3 administrators share: What makes a great higher ed leader

At a recent event for the Center of Advancing STEM Leadership, several college administrators spoke about increasing representation in STEM and guiding institutional transformations, Autumn Arnett writes for Education Dive.

Pulling from their experiences leading innovation on campus, the administrators outline the key traits of successful college leaders. We rounded up three of our favorite leadership lessons.

1: Embrace failure

"Innovation and a willingness to fail go hand-in-hand," says Beryl McEwan, interim provost at North Carolina A&T State University. If you want to take risks and innovate, you have to be ready to fail, McEwan says. When failure happens, leaders must "move on and learn the lesson," she advises.

Leadership isn't all about failure. Great higher ed leaders also remember to celebrate the small victories, McEwan says.

2: Empower faculty to drive strategy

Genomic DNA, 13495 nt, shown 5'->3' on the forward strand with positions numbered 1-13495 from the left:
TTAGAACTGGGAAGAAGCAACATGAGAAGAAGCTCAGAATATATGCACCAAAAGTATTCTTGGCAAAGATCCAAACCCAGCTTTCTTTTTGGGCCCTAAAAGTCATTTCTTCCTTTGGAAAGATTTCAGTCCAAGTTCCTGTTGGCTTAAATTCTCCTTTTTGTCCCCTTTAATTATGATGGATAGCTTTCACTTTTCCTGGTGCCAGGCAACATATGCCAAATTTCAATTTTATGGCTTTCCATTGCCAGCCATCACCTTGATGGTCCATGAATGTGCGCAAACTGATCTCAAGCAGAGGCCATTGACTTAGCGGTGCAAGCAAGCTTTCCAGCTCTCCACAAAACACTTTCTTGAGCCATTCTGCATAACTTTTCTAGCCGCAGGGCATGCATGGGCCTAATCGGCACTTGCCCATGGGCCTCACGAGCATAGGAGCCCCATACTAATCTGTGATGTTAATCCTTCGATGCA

There's a frequent "us versus them" phenomenon that goes on between faculty and administrators. But as colleges and universities undertake ambitious new projects, administrators need faculty support to make the initiatives a success.

Great leaders help faculty connect their goals to the institution's strategic priorities, says Angela Peters, vice provost of academic programs at Claflin University. To win campus buy-in for institution-wide transformations, Peters ensures that faculty have a voice in developing plans. According to Peters, higher ed leaders must empower departments to break silos and keep the "entire university's success" in mind, she says.

Also see: How to engage faculty in your student success initiatives

3: Collaborate with others

Eugene DeLoatch, dean emeritus of Morgan State University's school of engineering, considers his ability to collaborate as essential to his leadership success, Arnett writes.

According to DeLoatch, higher ed leadership is about seeking collective impact and forming strategic partnerships. When leaders empower their teams for collective impact, they can transform communities and institutions, DeLoatch says (Arnett, Education Dive, 1/29).

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